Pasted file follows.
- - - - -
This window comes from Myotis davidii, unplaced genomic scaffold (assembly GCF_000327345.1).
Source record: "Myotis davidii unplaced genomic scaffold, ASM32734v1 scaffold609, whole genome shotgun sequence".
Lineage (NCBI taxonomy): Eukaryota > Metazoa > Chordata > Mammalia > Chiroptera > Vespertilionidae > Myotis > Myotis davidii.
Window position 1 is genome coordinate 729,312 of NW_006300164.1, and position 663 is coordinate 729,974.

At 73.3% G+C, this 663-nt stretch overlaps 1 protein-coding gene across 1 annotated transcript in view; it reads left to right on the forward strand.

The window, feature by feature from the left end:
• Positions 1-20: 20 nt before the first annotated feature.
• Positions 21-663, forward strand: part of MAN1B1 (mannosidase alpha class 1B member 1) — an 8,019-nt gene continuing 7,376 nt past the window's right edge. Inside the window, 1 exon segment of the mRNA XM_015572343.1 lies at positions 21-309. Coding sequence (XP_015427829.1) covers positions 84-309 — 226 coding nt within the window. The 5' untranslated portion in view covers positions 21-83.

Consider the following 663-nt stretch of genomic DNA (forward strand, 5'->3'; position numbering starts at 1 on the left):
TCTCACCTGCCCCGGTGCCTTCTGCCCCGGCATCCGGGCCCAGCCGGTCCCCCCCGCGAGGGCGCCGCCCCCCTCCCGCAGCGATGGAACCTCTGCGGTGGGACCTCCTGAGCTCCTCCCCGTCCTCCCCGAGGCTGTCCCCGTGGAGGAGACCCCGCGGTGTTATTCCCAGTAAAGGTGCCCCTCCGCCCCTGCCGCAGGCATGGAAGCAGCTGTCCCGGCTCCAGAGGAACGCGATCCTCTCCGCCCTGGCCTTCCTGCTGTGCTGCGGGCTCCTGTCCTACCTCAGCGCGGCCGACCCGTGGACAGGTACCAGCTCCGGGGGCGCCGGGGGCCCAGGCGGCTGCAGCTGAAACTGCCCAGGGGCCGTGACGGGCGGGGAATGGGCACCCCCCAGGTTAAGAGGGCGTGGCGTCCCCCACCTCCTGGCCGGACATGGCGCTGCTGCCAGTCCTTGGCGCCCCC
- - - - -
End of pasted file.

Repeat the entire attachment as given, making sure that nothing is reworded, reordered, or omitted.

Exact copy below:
This window comes from Myotis davidii, unplaced genomic scaffold (assembly GCF_000327345.1).
Source record: "Myotis davidii unplaced genomic scaffold, ASM32734v1 scaffold609, whole genome shotgun sequence".
Lineage (NCBI taxonomy): Eukaryota > Metazoa > Chordata > Mammalia > Chiroptera > Vespertilionidae > Myotis > Myotis davidii.
Window position 1 is genome coordinate 729,312 of NW_006300164.1, and position 663 is coordinate 729,974.

At 73.3% G+C, this 663-nt stretch overlaps 1 protein-coding gene across 1 annotated transcript in view; it reads left to right on the forward strand.

The window, feature by feature from the left end:
• Positions 1-20: 20 nt before the first annotated feature.
• Positions 21-663, forward strand: part of MAN1B1 (mannosidase alpha class 1B member 1) — an 8,019-nt gene continuing 7,376 nt past the window's right edge. Inside the window, 1 exon segment of the mRNA XM_015572343.1 lies at positions 21-309. Coding sequence (XP_015427829.1) covers positions 84-309 — 226 coding nt within the window. The 5' untranslated portion in view covers positions 21-83.

Consider the following 663-nt stretch of genomic DNA (forward strand, 5'->3'; position numbering starts at 1 on the left):
TCTCACCTGCCCCGGTGCCTTCTGCCCCGGCATCCGGGCCCAGCCGGTCCCCCCCGCGAGGGCGCCGCCCCCCTCCCGCAGCGATGGAACCTCTGCGGTGGGACCTCCTGAGCTCCTCCCCGTCCTCCCCGAGGCTGTCCCCGTGGAGGAGACCCCGCGGTGTTATTCCCAGTAAAGGTGCCCCTCCGCCCCTGCCGCAGGCATGGAAGCAGCTGTCCCGGCTCCAGAGGAACGCGATCCTCTCCGCCCTGGCCTTCCTGCTGTGCTGCGGGCTCCTGTCCTACCTCAGCGCGGCCGACCCGTGGACAGGTACCAGCTCCGGGGGCGCCGGGGGCCCAGGCGGCTGCAGCTGAAACTGCCCAGGGGCCGTGACGGGCGGGGAATGGGCACCCCCCAGGTTAAGAGGGCGTGGCGTCCCCCACCTCCTGGCCGGACATGGCGCTGCTGCCAGTCCTTGGCGCCCCC